2.2. Innate and Adaptive Immune Cells

2.2.1. Paneth Cells

Paneth cells, located in the crypts of the small intestine, play an essential role in maintaining the intestinal homeostasis, particularly, by producing AMPs, which are present in high amounts in the mucus layer. It has been implicated that AMPs may have the ability to modulate both diversity and quantity of the intestinal microbiota and contribute to the clearance of invading pathogens [71], thus, protecting the intestinal epithelium towards invasion of foreign pathogens. The production and release of AMPs are dependent on autophagy. Autophagy is a cellular pathway that facilitates the degradation of cytoplasmic cargo, such as proteins, organelles but also microbial components, by delivering them to the lysosome [72]. During recent years it has become evident that autophagy is an important process of the innate immune system and affects several aspects of the mucosal immune responses essential in establishing gut barrier homeostasis [72,73]. A dysfunctional autophagy process affects the intestinal barrier function by altering the host’s ability to kill intracellular bacteria, reduce the secretion of AMPs by the Paneth cells, as well as negatively affect the mucus secretion by goblet cells [72,74]. Together the altered function of these mechanisms makes the host more vulnerable to bacterial stimuli and infectious agents as it cannot clear the bacterial products leading to increased endoplasmic reticulum stress that cannot be resolved [75], and an inability to secrete AMPs to initiate an innate immune response.

2.2.2. Neutrophils

Neutrophils are the first cells of the innate immune system reaching inflamed intestinal areas. Once they have infiltrated the intestinal epithelium they come in contact with a huge number of bacterial stimuli, get activated and then they hold the essential role of limiting microorganism invasion by recognizing and phagocytosing invading microorganisms, in order to kill them via different cytotoxic mechanisms [76]. It has become evident that neutrophils are not only involved in the acute phase of inflammation eliminating pathogens, but also are capable of modifying the overall immune response, by interacting with epithelial cells and cells of the innate and adaptive immune system such as macrophages, natural killer cells, dendritic cells, and T cells [77]. The interactions involve direct cell-cell contact or via secretion of cytokines, chemokines and chemokine receptors [76,77]. Since IBD in the colon or rectum is strongly affected by neutrophils, neutrophils are of more importance in ulcerative colitis than in Crohn’s disease [78]. In active ulcerative colitis, there is a massive infiltrate of neutrophils with a huge production of ROS and release of serine proteases, matrix metalloproteinases and myeloperoxidase leading to epithelial erosion and crypt abscesses and eventually a leakier barrier [79]. As indicated above, neutrophils are potent regulators of inflammation via the release of pro-inflammatory factors and several cytokines. However, the neutrophils have been shown to have diverse functions and the mechanisms that control the final outcome are not completely described, but these opposite functions must be tightly balanced [76]. At the early stage of mucosal inflammation in patients with IBD, neutrophils promote mucosal healing and resolution of inflammation, however, large numbers of neutrophils infiltrating in the inflamed mucosa and accumulating in the epithelia will lead to the production of inflammatory mediators which will cause an interrupted epithelial barrier [77].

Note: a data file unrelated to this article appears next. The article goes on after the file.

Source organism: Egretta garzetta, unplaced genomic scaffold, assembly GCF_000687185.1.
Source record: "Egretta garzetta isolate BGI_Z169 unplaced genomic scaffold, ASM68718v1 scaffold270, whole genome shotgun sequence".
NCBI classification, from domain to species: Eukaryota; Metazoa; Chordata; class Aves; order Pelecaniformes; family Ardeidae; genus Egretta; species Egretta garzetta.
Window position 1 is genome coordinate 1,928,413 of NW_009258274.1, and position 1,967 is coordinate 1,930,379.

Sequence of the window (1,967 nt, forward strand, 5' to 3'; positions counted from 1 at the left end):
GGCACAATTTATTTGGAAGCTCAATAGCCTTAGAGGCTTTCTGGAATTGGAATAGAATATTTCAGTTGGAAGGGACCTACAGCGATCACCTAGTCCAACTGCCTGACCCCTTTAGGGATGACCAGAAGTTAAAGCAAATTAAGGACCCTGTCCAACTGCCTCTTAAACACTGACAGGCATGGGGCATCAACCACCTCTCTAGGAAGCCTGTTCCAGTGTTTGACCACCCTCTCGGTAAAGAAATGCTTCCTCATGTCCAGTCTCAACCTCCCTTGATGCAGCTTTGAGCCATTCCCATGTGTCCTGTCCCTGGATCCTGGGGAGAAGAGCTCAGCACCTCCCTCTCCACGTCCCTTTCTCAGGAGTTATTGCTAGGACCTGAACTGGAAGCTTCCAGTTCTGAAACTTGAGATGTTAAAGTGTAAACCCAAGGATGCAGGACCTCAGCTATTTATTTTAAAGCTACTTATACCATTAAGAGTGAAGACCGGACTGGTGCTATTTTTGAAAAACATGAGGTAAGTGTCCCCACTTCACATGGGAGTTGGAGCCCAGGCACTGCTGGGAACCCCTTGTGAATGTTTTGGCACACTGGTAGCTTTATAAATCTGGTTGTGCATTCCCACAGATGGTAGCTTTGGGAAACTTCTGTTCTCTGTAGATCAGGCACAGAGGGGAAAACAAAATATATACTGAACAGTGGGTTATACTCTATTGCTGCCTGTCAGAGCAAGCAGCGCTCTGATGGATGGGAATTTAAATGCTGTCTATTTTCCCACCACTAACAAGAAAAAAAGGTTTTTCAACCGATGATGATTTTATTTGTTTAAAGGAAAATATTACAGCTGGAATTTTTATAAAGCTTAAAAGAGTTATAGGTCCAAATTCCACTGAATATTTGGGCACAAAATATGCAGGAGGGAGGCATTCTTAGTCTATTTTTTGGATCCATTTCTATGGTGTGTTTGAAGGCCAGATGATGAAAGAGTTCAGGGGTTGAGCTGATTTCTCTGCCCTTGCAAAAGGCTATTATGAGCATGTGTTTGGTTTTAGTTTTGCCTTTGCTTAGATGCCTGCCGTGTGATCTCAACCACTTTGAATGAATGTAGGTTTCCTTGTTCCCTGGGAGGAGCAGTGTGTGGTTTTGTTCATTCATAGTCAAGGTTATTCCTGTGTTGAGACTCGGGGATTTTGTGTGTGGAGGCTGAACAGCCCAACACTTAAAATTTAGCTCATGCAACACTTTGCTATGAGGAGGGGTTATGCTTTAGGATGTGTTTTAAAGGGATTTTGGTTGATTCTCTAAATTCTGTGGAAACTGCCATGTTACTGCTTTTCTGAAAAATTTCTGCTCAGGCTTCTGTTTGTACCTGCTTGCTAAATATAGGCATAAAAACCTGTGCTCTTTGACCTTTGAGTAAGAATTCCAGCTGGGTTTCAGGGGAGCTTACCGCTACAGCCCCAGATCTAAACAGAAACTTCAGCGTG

2.2.3. T Regulatory Cells

T regulatory (Treg) cells are a subset of T cells able to suppress the activation and effector function of several immune cells involved in intestinal inflammation. Treg cells are critical for upholding immune homeostasis and for inducing and maintaining immune tolerance to luminal antigen arising from food and the commensal microbiota. Under normal conditions, the intestinal mucosa encounters numerous Treg cells, regulating lymphocytes via for example secretion of anti-inflammatory cytokines such as transforming growth factor-β and IL-10 [80]. The role of Treg cells in IBD is yet not fully elucidated, however, there is evidence that they are of importance during disease development [81] and that a Treg cell dysregulation can perpetuate the disease and the vicious cycle of inflammation [82], which subsequently might lead to an impaired barrier function. It has been shown that both Crohn’s disease and ulcerative colitis patients possess lower numbers of mucosal Treg cells during active disease [83]. In contrast, an accumulation of Treg cells has been demonstrated in active inflammatory lesions suggesting an increased migration in active phases [83,84,85].